Buy In Bulk

Warehouse clubs have become a great money-saving tool in recent years, but buying in bulk can be a pain. Find a couple of friend with whom to spread the stock– and the savings. Regardless of whether you work out of your house or own a studio, it’s easy to start saving money on things like batteries, bottled water, office supplies, and a host of other regular necessities.

Get Organized

There are a million ways to do this– at least one of them is right for you. Whether it’s setting reminders on your phone or keeping a calendar on your tablet, find a way to get– and stay– organized. For me, it’s a bit of old school meets new. At any given time, I have two legal pads on my desk– one for business and one for personal. I tend to work better when I have an actual list in front of me for quick reference. Combined with the Reminders app on my phone, they usually do a pretty good job of keeping me organized and on task. The less time you spend trying to remember what you forgot, the more time you have to concentrate on your bottom line.

Get a Second Opinion

There is no single “right” path for any of this. We get second and third opinions from doctors, contractors, and all sorts of other professionals in our lives, so don’t assume that everything that comes out of an accountant’s mouth is gospel. If it doesn’t sound right, get a second opinion.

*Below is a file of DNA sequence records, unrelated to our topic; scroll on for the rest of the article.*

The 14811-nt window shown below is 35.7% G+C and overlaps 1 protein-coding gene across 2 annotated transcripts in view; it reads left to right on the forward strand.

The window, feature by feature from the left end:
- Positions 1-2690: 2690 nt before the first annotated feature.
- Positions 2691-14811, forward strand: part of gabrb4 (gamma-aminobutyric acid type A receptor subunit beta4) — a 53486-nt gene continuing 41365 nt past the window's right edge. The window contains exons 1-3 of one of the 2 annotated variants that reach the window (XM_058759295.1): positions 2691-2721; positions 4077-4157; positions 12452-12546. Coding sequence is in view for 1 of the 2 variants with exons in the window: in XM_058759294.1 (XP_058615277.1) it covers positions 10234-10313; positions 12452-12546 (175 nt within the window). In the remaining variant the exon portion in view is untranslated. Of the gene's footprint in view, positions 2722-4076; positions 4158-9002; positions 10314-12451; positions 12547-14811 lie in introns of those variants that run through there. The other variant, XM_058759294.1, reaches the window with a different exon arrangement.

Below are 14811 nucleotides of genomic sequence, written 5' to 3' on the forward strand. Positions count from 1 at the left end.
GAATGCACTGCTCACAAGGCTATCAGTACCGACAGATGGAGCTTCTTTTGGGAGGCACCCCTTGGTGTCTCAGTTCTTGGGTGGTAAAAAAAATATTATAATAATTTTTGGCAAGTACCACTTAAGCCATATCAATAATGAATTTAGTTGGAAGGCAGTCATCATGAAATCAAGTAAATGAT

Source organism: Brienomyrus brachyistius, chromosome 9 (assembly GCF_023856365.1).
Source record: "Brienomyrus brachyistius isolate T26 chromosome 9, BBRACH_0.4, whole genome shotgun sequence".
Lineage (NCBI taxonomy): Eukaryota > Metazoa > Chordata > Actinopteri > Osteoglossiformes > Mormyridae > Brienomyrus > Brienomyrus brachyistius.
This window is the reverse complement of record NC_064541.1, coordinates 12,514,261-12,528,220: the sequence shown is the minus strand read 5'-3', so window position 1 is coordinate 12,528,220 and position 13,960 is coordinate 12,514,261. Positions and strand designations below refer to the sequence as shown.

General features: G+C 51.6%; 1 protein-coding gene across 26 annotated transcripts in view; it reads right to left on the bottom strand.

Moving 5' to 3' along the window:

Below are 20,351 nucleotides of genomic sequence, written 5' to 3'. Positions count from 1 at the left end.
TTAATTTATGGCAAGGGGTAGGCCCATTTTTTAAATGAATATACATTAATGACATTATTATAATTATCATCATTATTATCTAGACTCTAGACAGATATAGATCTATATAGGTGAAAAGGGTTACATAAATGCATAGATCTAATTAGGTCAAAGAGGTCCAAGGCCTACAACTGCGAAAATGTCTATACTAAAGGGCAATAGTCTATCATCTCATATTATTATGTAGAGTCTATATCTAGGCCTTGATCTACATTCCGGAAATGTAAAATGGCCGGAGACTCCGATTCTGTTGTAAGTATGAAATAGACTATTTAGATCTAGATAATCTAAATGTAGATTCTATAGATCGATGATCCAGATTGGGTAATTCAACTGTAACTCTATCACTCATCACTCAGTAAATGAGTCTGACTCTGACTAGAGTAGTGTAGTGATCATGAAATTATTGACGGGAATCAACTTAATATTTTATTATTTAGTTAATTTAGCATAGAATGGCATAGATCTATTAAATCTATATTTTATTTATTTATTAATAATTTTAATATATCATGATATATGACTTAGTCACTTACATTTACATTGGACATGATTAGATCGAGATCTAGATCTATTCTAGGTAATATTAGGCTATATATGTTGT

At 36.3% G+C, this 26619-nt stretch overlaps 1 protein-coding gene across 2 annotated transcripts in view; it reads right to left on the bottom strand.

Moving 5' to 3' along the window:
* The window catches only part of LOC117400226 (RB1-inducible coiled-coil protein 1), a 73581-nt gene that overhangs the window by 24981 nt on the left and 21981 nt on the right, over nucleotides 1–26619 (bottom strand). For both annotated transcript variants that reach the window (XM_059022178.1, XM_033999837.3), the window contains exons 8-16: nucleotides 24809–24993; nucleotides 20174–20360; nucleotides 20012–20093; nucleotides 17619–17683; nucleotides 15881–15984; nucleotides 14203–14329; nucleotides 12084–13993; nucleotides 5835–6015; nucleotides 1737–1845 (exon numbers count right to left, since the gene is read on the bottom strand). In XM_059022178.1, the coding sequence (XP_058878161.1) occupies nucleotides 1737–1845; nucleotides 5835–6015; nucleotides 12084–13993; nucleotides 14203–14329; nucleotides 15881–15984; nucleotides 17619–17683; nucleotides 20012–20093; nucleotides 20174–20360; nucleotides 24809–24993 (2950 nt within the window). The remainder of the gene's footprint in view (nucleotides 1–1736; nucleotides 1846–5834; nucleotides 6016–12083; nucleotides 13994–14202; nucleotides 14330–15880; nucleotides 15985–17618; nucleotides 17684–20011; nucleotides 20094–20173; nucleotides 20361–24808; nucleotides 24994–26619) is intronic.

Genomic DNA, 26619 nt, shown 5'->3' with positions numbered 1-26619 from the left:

Wrap-Up: It Can’t Always Be About the Art

I wish it could be, but it’s not. It’s also about taking care of you and your family. The photography road is riddled with potholes and hidden curves just waiting to throw you off course. Do yourself a favor– take the time to implement a few smart financial changes. It’s a pain in the ass when you first start, but the money, stress, and heartache you save yourself down the road will be more than worth the effort.

PLEASE NOTE: This article is intended for informational and reference purposes only, and contains no express or implied warranties. As noted, neither the author nor DIY Photography are accountants, financial advisors, or tax professionals. We strongly urge you to consult with a professional in your area for any necessary legal, financial, and tax advice..


  • Jon Peckham

    This is total BS. Taxation is theft because they use force to take it. It is the moral equivalent of driving your children to a known pedophiles house! Save the hassle and don’t file. 50% of North American people don’t. Stop supporting Force and violence . . .

  • David Thomas

    Bad math on the credit card interest. They charge an annual percentage rate, not 12% monthly! Your first month would be $34, not $408 in interest. (slightly higher than 1% per month with your example because they compound that interest on a daily basis.) It’s still not ideal to leave a balance, and I agree with avoiding credit as much as you can.

    • Jeffrey Guyer

      Brain blitz on my part David. Thanks for clearing that up. I should never attempt math late at night. :)